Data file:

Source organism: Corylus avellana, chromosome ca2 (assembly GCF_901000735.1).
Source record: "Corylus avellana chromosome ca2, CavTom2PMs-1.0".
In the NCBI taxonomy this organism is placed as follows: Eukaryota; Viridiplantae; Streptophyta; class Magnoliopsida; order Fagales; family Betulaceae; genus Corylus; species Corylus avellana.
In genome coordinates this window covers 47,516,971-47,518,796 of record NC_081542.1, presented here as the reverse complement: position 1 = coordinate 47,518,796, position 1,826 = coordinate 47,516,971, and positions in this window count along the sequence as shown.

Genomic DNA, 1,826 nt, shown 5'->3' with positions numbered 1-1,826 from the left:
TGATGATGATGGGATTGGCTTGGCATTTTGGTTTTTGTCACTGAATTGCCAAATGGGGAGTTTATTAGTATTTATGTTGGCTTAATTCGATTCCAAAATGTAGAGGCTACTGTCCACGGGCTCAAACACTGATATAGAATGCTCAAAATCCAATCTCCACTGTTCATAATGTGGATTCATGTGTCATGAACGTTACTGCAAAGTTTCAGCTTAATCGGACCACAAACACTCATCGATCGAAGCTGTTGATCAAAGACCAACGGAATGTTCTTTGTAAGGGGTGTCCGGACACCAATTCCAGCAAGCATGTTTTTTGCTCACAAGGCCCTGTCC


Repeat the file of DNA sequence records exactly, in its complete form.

Source organism: Corylus avellana, chromosome ca2 (assembly GCF_901000735.1).
Source record: "Corylus avellana chromosome ca2, CavTom2PMs-1.0".
In the NCBI taxonomy this organism is placed as follows: Eukaryota; Viridiplantae; Streptophyta; class Magnoliopsida; order Fagales; family Betulaceae; genus Corylus; species Corylus avellana.
In genome coordinates this window covers 47,516,971-47,518,796 of record NC_081542.1, presented here as the reverse complement: position 1 = coordinate 47,518,796, position 1,826 = coordinate 47,516,971, and positions in this window count along the sequence as shown.

Genomic DNA, 1,826 nt, shown 5'->3' with positions numbered 1-1,826 from the left:
TGATGATGATGGGATTGGCTTGGCATTTTGGTTTTTGTCACTGAATTGCCAAATGGGGAGTTTATTAGTATTTATGTTGGCTTAATTCGATTCCAAAATGTAGAGGCTACTGTCCACGGGCTCAAACACTGATATAGAATGCTCAAAATCCAATCTCCACTGTTCATAATGTGGATTCATGTGTCATGAACGTTACTGCAAAGTTTCAGCTTAATCGGACCACAAACACTCATCGATCGAAGCTGTTGATCAAAGACCAACGGAATGTTCTTTGTAAGGGGTGTCCGGACACCAATTCCAGCAAGCATGTTTTTTGCTCACAAGGCCCTGTCC